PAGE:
Confession #2: Not ready to go global
My team is pushing for us to move into new markets, but I’m not sure we’re ready. When is the right time for a fintech to go beyond our domestic market (the UK)?
Moving into a new market is no mean feat – especially in fintech. There have been some high-profile successes but also some high-profile failures.
You can’t assume because you’ve been successful in one market you’ll be successful in other markets. In my opinion, there are six key factors that need to be considered when considering market expansion:
No cookie cutting: You can’t necessarily move a product to a new country in the same format. Each country has its own regulations, price points and product requirements. You need to be aware of how you’ll have to edit your product or service to make it work internationally.
The C word: Never underestimate the regulatory difference between countries, and the potential resources that comes with it. What works from a compliance standpoint in the UK, doesn’t work for a German programme and so forth.
Has the customer changed? You need to think about the demographic that you are currently catering to and then understand if the market you want to move into has a similar demographic audience. For example, some countries might have a larger unbanked population who are looking for fintech products to fill the void, but that doesn’t exist to the same degree everywhere.
What does success look like? Assess what you want to achieve through expansion – Is it better for you to have a larger market penetration in a smaller country than a smaller market penetration in a larger country? Does your expansion need to be like Monzo trying to break the US, or could it be a smaller scale project? There is potential in something that doesn’t create as much hype to begin with but could have later buy-in. France, for example, is crying out for more fintech propositions.
Do your research: You don’t want to spread yourself too thin, you want to make sure your tried and tested approach is succeeding in the market you’re operating in, and then do market research to understand whether that approach would be successful elsewhere. If the research concludes that you have what it takes to expand, then that is the right time. Don’t make decisions based on gut feeling or competitor envy.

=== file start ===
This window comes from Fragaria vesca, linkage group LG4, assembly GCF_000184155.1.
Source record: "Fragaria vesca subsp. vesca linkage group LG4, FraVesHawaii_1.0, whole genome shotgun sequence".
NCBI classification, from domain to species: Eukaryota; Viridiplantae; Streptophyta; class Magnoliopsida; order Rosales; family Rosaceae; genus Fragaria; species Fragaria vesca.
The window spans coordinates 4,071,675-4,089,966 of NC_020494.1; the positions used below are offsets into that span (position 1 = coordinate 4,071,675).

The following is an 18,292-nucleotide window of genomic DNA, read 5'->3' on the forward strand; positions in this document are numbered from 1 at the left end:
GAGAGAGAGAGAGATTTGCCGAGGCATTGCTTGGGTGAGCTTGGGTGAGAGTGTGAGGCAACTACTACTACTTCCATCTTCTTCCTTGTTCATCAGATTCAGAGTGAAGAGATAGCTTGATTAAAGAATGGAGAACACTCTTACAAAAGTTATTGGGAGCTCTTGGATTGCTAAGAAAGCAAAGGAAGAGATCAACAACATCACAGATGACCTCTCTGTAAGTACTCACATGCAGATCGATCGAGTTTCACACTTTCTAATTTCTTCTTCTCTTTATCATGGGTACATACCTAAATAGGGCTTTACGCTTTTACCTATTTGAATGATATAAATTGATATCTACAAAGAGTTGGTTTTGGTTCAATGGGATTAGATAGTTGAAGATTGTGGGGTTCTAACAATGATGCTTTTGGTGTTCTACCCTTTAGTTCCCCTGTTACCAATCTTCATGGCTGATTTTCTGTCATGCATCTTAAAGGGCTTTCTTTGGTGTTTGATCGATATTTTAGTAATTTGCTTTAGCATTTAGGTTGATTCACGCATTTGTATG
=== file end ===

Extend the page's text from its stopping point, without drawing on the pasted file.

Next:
All-in buy-in: Once you’ve established feasibility, there is a final hurdle that is often overlooked: You’ll need buy-in from the whole business to get behind the expansion as so many will be involved in the process. Without consensus, expansion will be much more challenging and less likely to be successful.
After considering all of the above, if you are have decided to expand, this should guide your next steps.
First decide which country you’d like to expand to and consider these factors:
– The market readiness of the country – is there an appetite for the product?
– Regulations within that country – do you understand what it takes to operate there?
– Support – how much of the existing domestic product can be recycled into another country? Are your integrations in place with your various partners, like the BIN sponsor or processor etc?
I’m sure you saw this coming, but the “right time” to expand is wholly dependent on who you are, where you want to expand to, and what you want to achieve.
This is one of the biggest decisions a company can make. But with careful consideration – taking into account the points I’ve raised above – expansion can be successful and a growth driver for your business.